When you are sure you are doing that, your prof will make his decision--maybe a fair one, maybe not--about whether to respect you or not. But the important thing is that you will respect yourself. And if you have learned to work as hard as you can and not worry about what other people think of you, you will have learned something of inestimable value. It's a hard thing to learn, but you've got a great opportunity to do so, right in front of you. So get to work :).

share|improve this answer
+1 Although I liked this answer very much (and upvoted it) the Vulcan reference gives a nerdy tone, which is unfair to the the answer's quality. – Alexandros Apr 2 '14 at 14:50
Separation of self from work is good advice. An anecdote from a completely unrelated field comes from Tom Kite, the American professional golfer, who said he got great advice from his teacher:"Golf is what you do, not who you are." – Chris Leary Apr 2 '14 at 21:34
+1 Upvoted specifically for having a reference to Vulcans. Archetypes are useful. – Gustav Bertram Apr 3 '14 at 8:58
+1 and @Alexandros: the reference does not undermine the post's quality, and was not heavily insisted upon. One would have to really specifically hate nerdy references for it to (subjectively) impair one's ability to judge the rest of the post's content. – biohazard Apr 4 '14 at 7:10

We need more context, but perhaps your adviser actually thinks highly of your abilities.

he says that I am being very slow and that this stuff shouldn't have been taking months.

If I think your IQ is 150, and you are showing 130 level on a given problem, I would show disappointment in your performance: "Are you trying hard enough? This is taking too long". However, if I thought your IQ level was 100, I would be praising you: "You are doing great!".

The above might not be the case of course, but I it is something to keep in mind.

share|improve this answer
My eye rolled for just a second when I saw IQ points, but this is actually a very useful, insightful answer. In academia, the amount of criticism you get depends on others' perceptions of your abilities in a very complicated way. Many people reserve their sharpest criticism for students whom they believe to be very talented but not living up to their potential (or not as much as previously, even). Criticizing very weak students often just seems cruel. On the other hand, dropping a student sends a different message. – Pete L. Clark Jun 14 '14 at 18:03
@Pete L. Clark Thanks, yeah I know the IQ point might've been too simplistic, as IQ does not correlate with research that much. E.g Richard Feynman had an estimated IQ of 125 and had no problems with his research. – Akavall Jun 17 '14 at 3:46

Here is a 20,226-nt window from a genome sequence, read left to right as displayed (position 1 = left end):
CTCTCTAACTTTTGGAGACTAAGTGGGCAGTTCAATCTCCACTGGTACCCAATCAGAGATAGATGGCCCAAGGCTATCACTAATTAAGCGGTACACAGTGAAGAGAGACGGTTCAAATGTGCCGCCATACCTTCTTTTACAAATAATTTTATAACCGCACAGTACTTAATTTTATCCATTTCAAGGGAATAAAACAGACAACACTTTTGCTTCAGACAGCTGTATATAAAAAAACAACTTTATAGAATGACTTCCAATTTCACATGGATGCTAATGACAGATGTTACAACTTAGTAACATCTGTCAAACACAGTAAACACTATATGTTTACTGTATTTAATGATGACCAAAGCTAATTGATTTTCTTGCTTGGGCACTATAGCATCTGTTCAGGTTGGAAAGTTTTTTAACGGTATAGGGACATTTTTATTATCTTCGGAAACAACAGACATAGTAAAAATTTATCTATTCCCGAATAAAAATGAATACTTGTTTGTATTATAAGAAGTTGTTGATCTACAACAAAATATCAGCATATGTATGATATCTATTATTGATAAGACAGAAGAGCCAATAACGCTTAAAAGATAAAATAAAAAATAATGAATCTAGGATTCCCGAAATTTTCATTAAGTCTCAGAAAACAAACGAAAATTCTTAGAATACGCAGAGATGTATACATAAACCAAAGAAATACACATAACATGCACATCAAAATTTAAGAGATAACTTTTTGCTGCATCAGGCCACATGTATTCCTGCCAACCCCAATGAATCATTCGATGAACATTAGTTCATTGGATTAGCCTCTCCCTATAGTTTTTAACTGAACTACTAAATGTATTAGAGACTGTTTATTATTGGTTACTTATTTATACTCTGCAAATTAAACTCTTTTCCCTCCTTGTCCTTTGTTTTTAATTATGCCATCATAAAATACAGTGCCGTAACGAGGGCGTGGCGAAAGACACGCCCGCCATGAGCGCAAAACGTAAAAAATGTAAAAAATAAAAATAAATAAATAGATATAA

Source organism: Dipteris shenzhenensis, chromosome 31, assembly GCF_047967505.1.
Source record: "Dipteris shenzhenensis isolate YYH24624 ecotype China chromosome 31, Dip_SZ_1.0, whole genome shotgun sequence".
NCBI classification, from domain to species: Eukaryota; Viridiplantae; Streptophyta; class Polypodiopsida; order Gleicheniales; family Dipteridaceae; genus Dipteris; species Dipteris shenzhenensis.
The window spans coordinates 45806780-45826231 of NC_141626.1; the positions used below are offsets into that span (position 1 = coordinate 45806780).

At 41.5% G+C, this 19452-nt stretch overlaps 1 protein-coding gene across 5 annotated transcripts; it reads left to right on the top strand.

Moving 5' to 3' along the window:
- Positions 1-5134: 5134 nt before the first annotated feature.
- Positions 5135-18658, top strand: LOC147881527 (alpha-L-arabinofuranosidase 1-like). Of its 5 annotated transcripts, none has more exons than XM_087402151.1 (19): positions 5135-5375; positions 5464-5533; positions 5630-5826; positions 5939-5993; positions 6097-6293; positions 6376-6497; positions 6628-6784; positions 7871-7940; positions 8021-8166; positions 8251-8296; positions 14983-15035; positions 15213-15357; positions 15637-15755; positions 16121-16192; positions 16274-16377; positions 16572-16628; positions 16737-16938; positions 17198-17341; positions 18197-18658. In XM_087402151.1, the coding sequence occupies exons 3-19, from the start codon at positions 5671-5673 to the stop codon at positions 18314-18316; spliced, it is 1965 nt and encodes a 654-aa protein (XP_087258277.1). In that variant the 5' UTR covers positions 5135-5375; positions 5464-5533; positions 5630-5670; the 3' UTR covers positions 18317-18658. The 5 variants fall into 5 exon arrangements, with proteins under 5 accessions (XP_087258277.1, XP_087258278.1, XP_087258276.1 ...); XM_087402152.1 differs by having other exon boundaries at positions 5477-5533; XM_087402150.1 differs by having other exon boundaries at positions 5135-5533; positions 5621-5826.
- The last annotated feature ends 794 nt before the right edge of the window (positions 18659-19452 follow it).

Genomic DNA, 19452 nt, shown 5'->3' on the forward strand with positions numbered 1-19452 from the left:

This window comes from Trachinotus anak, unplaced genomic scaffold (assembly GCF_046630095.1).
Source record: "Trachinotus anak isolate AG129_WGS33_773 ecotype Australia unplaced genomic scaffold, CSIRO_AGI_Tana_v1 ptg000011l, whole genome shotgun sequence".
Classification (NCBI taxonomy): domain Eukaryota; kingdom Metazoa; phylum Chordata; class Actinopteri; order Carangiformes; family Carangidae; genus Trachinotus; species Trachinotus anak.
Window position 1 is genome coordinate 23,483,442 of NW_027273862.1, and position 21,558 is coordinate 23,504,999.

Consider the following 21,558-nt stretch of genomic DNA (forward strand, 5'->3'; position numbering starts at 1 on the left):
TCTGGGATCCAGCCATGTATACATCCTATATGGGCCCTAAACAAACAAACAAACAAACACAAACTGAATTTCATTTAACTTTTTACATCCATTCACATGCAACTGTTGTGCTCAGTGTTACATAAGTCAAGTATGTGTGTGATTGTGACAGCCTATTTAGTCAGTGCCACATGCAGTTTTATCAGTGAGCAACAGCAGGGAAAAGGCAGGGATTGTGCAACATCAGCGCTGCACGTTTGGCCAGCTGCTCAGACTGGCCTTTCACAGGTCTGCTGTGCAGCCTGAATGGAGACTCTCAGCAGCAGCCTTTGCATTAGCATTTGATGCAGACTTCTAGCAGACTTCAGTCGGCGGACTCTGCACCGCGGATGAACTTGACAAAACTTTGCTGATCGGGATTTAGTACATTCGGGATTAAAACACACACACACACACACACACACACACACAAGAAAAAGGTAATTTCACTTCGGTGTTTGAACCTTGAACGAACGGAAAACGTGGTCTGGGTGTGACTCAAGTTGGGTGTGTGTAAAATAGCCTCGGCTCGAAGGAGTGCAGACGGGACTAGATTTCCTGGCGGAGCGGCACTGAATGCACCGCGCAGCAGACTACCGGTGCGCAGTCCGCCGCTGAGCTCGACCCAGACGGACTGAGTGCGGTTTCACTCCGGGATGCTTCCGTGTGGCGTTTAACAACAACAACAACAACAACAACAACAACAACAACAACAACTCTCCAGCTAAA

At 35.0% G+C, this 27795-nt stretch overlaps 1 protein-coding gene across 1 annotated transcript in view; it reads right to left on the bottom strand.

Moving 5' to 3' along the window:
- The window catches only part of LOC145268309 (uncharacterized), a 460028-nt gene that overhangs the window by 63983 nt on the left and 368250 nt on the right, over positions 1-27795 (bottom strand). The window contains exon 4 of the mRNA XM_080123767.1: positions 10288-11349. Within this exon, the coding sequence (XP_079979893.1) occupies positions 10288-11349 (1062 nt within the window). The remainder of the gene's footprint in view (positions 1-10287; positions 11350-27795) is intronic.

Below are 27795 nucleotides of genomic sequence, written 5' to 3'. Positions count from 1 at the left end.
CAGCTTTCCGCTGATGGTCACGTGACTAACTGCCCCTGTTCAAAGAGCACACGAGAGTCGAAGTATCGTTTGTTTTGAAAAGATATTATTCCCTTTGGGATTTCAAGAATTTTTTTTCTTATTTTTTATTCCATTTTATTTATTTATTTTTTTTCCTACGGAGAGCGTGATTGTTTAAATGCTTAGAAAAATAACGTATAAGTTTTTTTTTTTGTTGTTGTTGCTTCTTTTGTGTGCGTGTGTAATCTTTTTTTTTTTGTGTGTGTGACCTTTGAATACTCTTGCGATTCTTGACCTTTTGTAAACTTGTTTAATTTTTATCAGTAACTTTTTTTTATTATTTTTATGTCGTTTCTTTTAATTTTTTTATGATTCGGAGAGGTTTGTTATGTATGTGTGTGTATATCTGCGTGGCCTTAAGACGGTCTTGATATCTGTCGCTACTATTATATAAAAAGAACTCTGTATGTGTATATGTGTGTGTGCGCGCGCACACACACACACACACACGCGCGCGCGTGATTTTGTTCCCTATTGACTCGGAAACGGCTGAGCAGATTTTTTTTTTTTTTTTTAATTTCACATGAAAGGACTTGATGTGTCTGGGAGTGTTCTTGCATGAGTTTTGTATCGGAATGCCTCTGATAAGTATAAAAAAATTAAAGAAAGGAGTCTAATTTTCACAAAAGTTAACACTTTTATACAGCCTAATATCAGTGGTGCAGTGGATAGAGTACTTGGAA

First I would try and push more communication. If you're not telling him what you're actually doing everyday then maybe he's just underestimating you. If you are communicating exactly what you're doing: (experiment X got messed up because of this, or I can't figure out why experiment B is showing this result, it took me 3 months to clarify this so that I could move forward...etc) then it's both really hard for you and your professor to gauge whether you're actually spending too much time on these topics.

Some Suggestions:

  • Maybe he can follow you in the lab for a day and see what you're doing? He could potentially offer advice on how to speed up your work day.
  • Provide weekly updates of what you've achieved that week. This can be helpful not only for him, but also for you. It helps to keep a kind of diary.

However, if more communication does not help to strengthen your relationship with your PI and you've been there for less than a year, I'd consider jumping boat. Try looking for another professor that you connect better with. This can be a very tricky situation.

Lastly, since you sound kind of new and like you may not have a lot of other graduate friends, I'd consider suggesting buying a book on getting your PhD and the process of getting it. There are some good books out there on the topic...

share|improve this answer
I agree with "get a book," strongly disagree with the specific book you suggest. I recommend – ff524 Apr 2 '14 at 6:34
I agree.... I couldn't think of a better one off hand. Yours is by far better! – Sean Apr 3 '14 at 7:04

With so little information there is no way to know what does (s)he mean and what is the problem or solution, e.g. maybe the point is that you could use some help to work faster, maybe from an undergrad student.

You have to divide the task that is taking months into smaller tasks to clearly see:

  • where your supervisor and you don't agree on the times that it takes.
  • where you could use some help or the task could be divided into different tasks, with more specialized people.
  • where you could use a different approach.
  • what is the cause of the disagreement in the time that is required for that thing.